Dynamic Cell Model with Cellular Signaling Network and Mechanical Forces for Tissue Pattern Formation
thesisposted on 17.02.2017, 00:00 by Jieling Zhao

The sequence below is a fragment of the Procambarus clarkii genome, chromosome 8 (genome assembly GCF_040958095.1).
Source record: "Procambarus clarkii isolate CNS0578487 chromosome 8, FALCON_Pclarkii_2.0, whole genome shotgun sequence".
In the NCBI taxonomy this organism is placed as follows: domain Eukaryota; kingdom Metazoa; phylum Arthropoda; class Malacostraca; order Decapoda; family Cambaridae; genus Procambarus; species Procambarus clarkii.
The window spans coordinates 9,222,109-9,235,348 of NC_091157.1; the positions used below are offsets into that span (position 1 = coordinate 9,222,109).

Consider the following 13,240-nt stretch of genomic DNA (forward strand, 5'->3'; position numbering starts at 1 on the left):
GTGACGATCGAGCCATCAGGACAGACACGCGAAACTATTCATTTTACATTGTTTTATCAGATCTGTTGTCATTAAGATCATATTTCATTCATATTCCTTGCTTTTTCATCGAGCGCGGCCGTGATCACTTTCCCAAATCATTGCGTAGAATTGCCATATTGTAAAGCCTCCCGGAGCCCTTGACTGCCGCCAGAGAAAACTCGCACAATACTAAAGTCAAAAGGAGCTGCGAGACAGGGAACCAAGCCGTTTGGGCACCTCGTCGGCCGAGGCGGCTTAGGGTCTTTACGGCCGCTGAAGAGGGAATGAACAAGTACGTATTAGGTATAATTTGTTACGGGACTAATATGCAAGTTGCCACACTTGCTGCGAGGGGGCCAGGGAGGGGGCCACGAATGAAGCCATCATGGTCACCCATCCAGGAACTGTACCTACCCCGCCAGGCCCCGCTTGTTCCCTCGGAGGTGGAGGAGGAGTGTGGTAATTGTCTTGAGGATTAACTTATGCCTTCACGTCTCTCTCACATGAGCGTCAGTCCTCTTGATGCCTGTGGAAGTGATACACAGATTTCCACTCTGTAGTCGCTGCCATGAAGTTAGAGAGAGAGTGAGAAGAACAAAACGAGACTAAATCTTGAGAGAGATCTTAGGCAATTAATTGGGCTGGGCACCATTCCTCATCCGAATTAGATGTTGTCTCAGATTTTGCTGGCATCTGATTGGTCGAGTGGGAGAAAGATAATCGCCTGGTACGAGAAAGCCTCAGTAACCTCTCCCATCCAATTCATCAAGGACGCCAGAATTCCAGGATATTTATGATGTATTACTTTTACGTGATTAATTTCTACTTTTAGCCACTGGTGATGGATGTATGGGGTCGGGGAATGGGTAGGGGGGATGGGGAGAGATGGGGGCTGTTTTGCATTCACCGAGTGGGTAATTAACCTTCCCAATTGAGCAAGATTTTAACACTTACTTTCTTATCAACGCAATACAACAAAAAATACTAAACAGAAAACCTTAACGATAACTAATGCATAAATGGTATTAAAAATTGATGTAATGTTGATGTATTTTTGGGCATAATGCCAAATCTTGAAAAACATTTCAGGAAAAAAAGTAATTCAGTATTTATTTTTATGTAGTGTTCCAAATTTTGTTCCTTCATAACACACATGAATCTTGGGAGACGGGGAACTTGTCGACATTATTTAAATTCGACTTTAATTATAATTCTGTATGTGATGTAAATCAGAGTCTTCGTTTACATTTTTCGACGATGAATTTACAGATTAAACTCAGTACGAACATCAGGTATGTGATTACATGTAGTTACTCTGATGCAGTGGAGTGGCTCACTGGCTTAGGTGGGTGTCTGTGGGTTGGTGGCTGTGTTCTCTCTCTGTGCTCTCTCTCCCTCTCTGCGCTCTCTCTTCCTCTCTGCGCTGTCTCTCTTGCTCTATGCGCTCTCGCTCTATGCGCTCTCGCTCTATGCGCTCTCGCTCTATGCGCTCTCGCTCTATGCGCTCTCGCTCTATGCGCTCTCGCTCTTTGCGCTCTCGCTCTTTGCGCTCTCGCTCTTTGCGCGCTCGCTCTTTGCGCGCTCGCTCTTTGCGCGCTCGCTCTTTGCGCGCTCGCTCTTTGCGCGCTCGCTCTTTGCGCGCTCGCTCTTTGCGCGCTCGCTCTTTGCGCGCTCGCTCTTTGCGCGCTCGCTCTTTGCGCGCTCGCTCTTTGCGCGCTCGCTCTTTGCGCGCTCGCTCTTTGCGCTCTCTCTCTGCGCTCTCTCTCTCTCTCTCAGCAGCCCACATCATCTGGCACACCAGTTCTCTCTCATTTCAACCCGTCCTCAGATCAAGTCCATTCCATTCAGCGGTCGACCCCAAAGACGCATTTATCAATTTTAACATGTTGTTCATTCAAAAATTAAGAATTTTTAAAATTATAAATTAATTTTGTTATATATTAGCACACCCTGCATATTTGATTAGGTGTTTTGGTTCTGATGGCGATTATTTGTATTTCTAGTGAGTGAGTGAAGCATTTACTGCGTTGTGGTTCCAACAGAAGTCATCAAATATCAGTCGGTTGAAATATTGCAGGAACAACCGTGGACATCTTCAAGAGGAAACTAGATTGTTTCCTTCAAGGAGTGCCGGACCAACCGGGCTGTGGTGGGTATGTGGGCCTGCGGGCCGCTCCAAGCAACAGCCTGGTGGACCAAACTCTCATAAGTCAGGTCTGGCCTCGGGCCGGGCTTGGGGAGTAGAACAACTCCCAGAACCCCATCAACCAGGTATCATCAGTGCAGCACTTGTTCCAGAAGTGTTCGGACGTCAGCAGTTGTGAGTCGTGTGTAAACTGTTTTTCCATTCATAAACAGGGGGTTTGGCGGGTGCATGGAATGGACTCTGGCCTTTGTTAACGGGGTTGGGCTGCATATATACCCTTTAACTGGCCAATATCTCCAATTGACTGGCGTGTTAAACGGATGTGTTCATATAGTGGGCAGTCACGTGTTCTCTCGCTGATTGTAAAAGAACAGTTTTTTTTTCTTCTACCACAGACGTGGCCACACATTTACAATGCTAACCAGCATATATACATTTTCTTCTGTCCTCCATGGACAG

Cells are the basic functional elements of living bodies. Cell-cell and cell-environment interactions largely maintain and regulate the processes of tissue formation and tissue regeneration, which involve collective cell migration and proliferation at large scale. Understanding the mechanisms behind cellular physiological processes such as embryo development, wound healing, and tumor metastasis requires study of cell-cell and cell-environment interactions, and their effects on cellular behaviors. As many underlying subcellular processes such as the generation of physical forces by cytoskeleton and transmitted mechanical forces through intercellular adhesion are difficult to access through direct experiments, computational cell model is useful for gaining insight into the mechanisms of cellular processes and aid in design of further investigations. A number of computational cell models have been developed to study cellular processes. However, all have limitations. They either lack accurate descriptions of cell shapes or cell mechanics, or have limited flexibility in modeling cell movements. These limitations prevent effective modeling of dynamic changes in cell shapes and mechanics in biological processes involving large scale cell migration. Here I develop a novel computational cell model called dyCelFEM. It accounts for detailed changes in cellular shapes and mechanics of individual cells in a large population of interacting cells. In addition, it can model the full range of cell motions, from free movement of individual cells to large scale collective cell migration. Furthermore, the transmission of mechanical forces via intercellular adhesion and its rupture is also modeled. With the intercellular protein signaling networks embedded in individual cells, biochemical control of cell behaviors can also be modeled. The dyCelFEM model is then employed to study two cellular processes, namely, the wound healing and cell movement on ECM. Wound healing is a complex process to repair the injured tissue through the communication and collaboration of multiple different types of cells and multiple growth factors and cytokines. Due to its complexity, the underlying cellular mechanisms, such as how the large scale collective cell motions during wound healing are regulated by different type of signals, are still not fully understood. Here I studied the effects of both biochemical and mechanical cues in regulating human skin wound healing and explored their roles in determining the tissue patterns. The cell movement under the effect of cell-ECM interaction is a process of environment sensing of living cell through cellular interaction. In the past decade, it has been found that cell behaves in response to a variety of physical cues from environment through the cell-ECM adhesions. Here I studied the specific role of the ECM geometry on regulating cell elongation and directing cell migration. The overall findings from this study establishes quantitative biological relevance of biochemical and mechanical effects on wound healing and effect of cell-ECM interaction on cell movement. It leads to a better understanding of the mechanisms behind complex processes of wound healing and cell movement on ECM.